Immunophenotypic changes of fetal cord blood hematopoietic progenitor cells during gestation

Antonella Gasparoni, Laura Ciardelli, Maria Antonia Avanzini, Maurizio Bonfichi, Marco D. Di Mario, Gaia Piazzi, Lucia Martinotti, Laura Vanelli, Giorgio Rondini, Gaetano Chirico

Research output: Contribution to journalArticlepeer-review


We measured cell surface expression of CD34. HLA-DR, CD38, CD19, CD33, CD71, and CD45 antigens in the hematopoietic progenitor cells of fetal cord blood to investigate immunophenotypic changes at different gestational ages. These antigens were identified by flow cytometry in 11 fetuses (gestational age 19-24 wk, in 12 preterm (25-28 wk) and in ten newborn infants born at term. The frequency and number of CD34+ cells were higher in the blood of the 11 fetuses; in addition, a statistically significant inverse correlation between number of CD34+ cells and advancing gestational age was noted. The numbers of CD34+CD19+, CD34+CD33+, and CD34+CD45+ coexpressing cells were significantly higher in the fetuses, whereas CD34+CD38+ cells were more represented in the neonates at term. Gestational age was inversely correlated with the number of CD34+CD19+ and CD34+CD33+ coexpressing cells. A positive correlation between gestational age and CD34+CD38+ cells was noted. The number of CD34-CD19+, CD34-CD38+, and CD34-CD45+ cells was higher in term infants; furthermore, a significant correlation between advancing gestational age and CD34-CD38+ or CD34-CD45+ cells was demonstrated. The proliferative capacity was also higher at lower gestational ages. These data suggest that the development and lineage commitment of fetal cord blood hematopoietic progenitor cells are very active during the last two trimesters of pregnancy. The most significant changes of hematopoietic cells maturation seem to occur within 25 wk of gestation.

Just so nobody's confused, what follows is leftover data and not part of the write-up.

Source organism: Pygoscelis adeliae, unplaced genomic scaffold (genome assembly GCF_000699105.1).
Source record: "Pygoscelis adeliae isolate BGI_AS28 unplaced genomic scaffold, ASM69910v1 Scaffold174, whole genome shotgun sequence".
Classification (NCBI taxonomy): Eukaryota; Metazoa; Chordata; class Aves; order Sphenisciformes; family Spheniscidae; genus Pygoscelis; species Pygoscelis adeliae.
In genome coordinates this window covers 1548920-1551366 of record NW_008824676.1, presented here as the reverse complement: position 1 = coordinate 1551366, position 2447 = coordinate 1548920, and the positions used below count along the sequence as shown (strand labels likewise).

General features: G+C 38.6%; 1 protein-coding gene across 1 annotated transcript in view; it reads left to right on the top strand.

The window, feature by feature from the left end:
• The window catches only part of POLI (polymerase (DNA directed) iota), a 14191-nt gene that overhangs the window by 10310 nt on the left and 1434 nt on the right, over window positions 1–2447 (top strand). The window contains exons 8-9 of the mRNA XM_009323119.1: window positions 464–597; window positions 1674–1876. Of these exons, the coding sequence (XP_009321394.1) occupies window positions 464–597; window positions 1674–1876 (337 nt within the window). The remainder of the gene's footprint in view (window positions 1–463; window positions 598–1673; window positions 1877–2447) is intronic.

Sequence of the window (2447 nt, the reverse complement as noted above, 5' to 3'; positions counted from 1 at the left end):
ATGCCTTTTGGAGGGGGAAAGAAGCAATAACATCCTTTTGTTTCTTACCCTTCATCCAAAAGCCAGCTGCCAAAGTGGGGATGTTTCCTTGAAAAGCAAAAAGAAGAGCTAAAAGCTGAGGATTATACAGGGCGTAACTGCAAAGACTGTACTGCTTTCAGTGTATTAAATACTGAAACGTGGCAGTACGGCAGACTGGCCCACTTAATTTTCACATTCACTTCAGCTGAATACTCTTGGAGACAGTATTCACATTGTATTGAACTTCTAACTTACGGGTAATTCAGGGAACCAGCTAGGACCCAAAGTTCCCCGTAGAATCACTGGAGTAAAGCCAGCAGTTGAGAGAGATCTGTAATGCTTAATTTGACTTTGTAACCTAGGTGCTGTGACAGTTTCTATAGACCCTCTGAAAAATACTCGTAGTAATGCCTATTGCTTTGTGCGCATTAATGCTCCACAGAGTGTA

Original languageEnglish
Pages (from-to)825-829
Number of pages5
JournalPediatric Research
Issue number6
Publication statusPublished - Jun 2000

ASJC Scopus subject areas

  • Pediatrics, Perinatology, and Child Health


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